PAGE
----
US Extends Military Presence in Philippines with Bases, War Games Aimed at China
April 26, 2015
Reuters & Taipei Times & Agence France-Presse
The US has asked for access to Philippine military bases in eight locations to rotate troops, aircraft and ships as Washington shifts its forces to Asia and China expands its military presence in the South China Sea. The Philippines yesterday voiced concerns about Chinese "aggressiveness" in disputed regional waters as it launched giant war games with the US that were partly aimed as a warning shot to Beijing.
US Seeks Access to Philippine Bases as Part of Asia 'Pivot'
Reuters & Taipei Times
MANILA (April 25, 2015) -- The US has asked for access to Philippine military bases in eight locations to rotate troops, aircraft and ships as Washington shifts its forces to Asia and China expands its military presence in the South China Sea.
US Secretary of Defense Ashton Carter, in a speech in Arizona, has outlined Washington's next phase in its Asia "pivot," deploying its most sophisticated destroyers, bombers and fighters to the region. The Asia "pivot" has already seen US Marines rotating through the Australian tropical city of Darwin, the country's closest city to Asia, for training.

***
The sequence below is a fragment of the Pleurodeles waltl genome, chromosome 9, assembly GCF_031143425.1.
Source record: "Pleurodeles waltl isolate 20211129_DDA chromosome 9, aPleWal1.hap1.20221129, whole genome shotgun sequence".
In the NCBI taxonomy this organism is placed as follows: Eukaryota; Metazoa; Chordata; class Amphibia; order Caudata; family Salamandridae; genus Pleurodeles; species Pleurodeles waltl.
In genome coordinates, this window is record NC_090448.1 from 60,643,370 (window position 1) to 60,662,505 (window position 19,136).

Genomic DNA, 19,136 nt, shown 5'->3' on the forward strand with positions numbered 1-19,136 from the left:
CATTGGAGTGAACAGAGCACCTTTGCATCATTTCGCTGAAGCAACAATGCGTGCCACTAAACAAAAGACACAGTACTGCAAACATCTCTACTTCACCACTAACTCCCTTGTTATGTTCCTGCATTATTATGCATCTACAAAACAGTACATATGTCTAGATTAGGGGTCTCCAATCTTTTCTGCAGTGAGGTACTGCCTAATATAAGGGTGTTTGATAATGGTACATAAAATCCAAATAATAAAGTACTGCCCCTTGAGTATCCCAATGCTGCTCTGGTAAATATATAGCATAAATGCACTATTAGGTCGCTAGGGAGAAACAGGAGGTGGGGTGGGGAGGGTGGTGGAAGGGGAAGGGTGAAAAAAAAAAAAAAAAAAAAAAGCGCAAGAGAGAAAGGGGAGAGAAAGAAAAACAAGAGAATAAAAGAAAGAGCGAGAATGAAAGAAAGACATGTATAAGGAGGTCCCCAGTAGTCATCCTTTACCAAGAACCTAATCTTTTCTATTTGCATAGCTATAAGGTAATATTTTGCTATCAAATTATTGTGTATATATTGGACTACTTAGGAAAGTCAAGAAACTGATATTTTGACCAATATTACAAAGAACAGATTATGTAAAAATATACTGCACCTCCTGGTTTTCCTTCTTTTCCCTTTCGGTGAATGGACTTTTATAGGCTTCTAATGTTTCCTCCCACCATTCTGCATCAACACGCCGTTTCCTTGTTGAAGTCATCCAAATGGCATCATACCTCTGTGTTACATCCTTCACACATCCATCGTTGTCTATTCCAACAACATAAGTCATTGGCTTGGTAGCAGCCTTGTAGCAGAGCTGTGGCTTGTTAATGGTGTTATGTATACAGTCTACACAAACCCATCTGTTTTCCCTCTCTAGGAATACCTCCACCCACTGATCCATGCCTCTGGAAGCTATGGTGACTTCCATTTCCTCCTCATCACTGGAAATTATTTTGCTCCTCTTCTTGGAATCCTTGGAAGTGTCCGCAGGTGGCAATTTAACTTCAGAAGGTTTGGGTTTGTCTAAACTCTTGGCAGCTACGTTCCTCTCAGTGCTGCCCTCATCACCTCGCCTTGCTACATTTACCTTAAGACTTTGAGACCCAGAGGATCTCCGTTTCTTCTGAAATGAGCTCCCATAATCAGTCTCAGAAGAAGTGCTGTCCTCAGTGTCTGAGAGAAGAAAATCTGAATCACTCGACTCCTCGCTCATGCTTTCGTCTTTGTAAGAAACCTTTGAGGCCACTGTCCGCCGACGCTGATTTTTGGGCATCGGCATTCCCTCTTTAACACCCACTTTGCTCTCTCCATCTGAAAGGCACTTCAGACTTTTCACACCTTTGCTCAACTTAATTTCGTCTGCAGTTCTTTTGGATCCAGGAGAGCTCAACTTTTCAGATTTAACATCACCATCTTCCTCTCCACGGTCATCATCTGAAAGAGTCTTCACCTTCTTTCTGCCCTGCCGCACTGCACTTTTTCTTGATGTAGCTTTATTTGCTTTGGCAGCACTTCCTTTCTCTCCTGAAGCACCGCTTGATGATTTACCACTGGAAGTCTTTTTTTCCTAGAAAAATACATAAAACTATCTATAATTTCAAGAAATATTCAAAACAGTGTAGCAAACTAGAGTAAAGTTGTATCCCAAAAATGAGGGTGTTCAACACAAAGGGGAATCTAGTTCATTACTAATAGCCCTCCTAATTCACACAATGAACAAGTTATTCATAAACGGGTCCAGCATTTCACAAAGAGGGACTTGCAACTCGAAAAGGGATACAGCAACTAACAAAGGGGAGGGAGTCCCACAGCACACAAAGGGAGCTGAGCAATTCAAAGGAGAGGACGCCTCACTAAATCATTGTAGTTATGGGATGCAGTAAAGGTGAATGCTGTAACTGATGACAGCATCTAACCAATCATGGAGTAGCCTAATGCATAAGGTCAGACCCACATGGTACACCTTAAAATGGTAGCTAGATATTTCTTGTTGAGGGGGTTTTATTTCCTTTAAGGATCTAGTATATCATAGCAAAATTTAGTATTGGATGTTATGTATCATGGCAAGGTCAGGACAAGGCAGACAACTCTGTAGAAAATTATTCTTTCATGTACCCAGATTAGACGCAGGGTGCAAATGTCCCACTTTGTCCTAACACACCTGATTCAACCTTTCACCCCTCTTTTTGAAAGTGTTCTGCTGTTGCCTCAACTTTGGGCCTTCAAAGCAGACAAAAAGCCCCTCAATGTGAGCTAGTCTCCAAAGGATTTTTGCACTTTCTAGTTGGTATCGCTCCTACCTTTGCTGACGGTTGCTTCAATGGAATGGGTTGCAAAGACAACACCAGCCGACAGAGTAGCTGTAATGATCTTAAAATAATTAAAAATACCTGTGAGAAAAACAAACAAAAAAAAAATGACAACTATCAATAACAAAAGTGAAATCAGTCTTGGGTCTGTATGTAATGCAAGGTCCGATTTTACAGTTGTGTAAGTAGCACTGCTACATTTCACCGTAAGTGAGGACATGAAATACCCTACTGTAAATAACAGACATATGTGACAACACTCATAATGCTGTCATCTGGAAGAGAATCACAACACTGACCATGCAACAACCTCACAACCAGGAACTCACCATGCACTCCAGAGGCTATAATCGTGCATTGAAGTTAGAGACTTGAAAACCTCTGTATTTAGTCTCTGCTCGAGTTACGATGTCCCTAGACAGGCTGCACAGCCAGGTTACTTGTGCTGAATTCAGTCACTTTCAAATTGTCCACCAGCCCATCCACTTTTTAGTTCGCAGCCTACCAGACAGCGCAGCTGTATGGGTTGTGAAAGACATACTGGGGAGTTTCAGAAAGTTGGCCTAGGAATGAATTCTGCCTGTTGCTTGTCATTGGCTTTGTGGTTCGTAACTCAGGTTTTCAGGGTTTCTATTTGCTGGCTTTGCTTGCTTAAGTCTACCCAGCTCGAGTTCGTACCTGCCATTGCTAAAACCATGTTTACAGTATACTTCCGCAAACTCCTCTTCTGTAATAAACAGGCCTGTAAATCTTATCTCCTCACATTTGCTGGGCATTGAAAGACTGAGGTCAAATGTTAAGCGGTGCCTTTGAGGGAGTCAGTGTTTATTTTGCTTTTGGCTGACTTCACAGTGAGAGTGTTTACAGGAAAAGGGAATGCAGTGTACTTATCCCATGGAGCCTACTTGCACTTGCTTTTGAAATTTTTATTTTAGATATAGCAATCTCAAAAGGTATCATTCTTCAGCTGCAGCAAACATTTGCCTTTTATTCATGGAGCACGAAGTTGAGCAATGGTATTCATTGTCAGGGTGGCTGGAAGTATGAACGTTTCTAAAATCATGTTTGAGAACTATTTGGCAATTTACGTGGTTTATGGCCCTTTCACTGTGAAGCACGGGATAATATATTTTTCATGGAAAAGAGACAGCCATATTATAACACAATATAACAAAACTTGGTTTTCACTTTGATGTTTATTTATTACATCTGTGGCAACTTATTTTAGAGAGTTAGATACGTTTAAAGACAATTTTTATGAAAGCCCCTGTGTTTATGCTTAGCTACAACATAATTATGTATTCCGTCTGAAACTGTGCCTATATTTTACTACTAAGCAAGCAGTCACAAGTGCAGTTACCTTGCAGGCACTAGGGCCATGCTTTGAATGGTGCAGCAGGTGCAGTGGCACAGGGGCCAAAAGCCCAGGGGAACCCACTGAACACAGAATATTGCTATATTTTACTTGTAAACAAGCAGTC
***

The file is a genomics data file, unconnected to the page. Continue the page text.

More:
At least eight locations in the Philippines have been identified as possible sites where US troops, planes and ships will be rotated through a series of military training exercises, Philippine General Gregorio Catapang, military chief, told local television network ABS-CBN.
However, the Americans will have to wait until after the Philippine's Supreme Court makes its rulings on the constitutionality of the military deal, called Enhanced Defense Cooperation Agreement, signed last year between Manila and Washington. It might decide later this year.
"If we formalize [now] and they start putting up structures and it's not constitutional, they will have to destroy those structures," Catapang said late on Friday, adding the list was finalized in October last year during a Mutual Defense Board meeting.
Four of the locations are on the main island of Luzon, where US and Filipino soldiers usually hold exercises, two on the central Cebu island, and two more on the western island of Palawan, near the disputed Spratly Islands (Nansha Islands).
China claims most of the potentially energy-rich South China Sea, disputed in parts with Taiwan, the Philippines, Vietnam, Malaysia and Brunei, and denies accusations its actions in its own territory are provocative.
Recent satellite images suggest China has made rapid progress in building an airstrip suitable for military use in contested territory in the Spratly Islands, which drew concern from the US and its allies in Asia.
"Once the US rebalance to Asia policy is in full swing, the Philippines expect the Americans to seek more access to military bases on Mindanao island and civilian airstrips on Luzon," said a senior air force official familiar with the arrangements.
Philippines Voices China Alarm
As US War Games Begin